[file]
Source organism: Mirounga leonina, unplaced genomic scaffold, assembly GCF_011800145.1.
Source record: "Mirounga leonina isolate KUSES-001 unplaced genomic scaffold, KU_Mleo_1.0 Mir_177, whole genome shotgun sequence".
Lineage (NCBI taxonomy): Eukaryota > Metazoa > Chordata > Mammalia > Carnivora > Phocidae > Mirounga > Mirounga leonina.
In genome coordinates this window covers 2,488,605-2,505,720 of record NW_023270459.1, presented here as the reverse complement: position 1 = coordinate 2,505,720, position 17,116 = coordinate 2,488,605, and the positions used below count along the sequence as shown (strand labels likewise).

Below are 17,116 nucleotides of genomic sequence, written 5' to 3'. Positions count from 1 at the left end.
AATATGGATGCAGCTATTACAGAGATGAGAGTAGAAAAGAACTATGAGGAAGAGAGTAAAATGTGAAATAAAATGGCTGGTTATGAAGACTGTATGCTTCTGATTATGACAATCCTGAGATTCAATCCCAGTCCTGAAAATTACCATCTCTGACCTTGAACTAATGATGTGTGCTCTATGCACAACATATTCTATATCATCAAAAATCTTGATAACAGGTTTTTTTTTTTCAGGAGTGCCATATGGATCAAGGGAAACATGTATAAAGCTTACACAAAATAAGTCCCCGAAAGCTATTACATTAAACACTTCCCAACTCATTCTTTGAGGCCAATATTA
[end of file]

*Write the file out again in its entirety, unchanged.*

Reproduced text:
Source organism: Mirounga leonina, unplaced genomic scaffold, assembly GCF_011800145.1.
Source record: "Mirounga leonina isolate KUSES-001 unplaced genomic scaffold, KU_Mleo_1.0 Mir_177, whole genome shotgun sequence".
Lineage (NCBI taxonomy): Eukaryota > Metazoa > Chordata > Mammalia > Carnivora > Phocidae > Mirounga > Mirounga leonina.
In genome coordinates this window covers 2,488,605-2,505,720 of record NW_023270459.1, presented here as the reverse complement: position 1 = coordinate 2,505,720, position 17,116 = coordinate 2,488,605, and the positions used below count along the sequence as shown (strand labels likewise).

Below are 17,116 nucleotides of genomic sequence, written 5' to 3'. Positions count from 1 at the left end.
AATATGGATGCAGCTATTACAGAGATGAGAGTAGAAAAGAACTATGAGGAAGAGAGTAAAATGTGAAATAAAATGGCTGGTTATGAAGACTGTATGCTTCTGATTATGACAATCCTGAGATTCAATCCCAGTCCTGAAAATTACCATCTCTGACCTTGAACTAATGATGTGTGCTCTATGCACAACATATTCTATATCATCAAAAATCTTGATAACAGGTTTTTTTTTTTCAGGAGTGCCATATGGATCAAGGGAAACATGTATAAAGCTTACACAAAATAAGTCCCCGAAAGCTATTACATTAAACACTTCCCAACTCATTCTTTGAGGCCAATATTA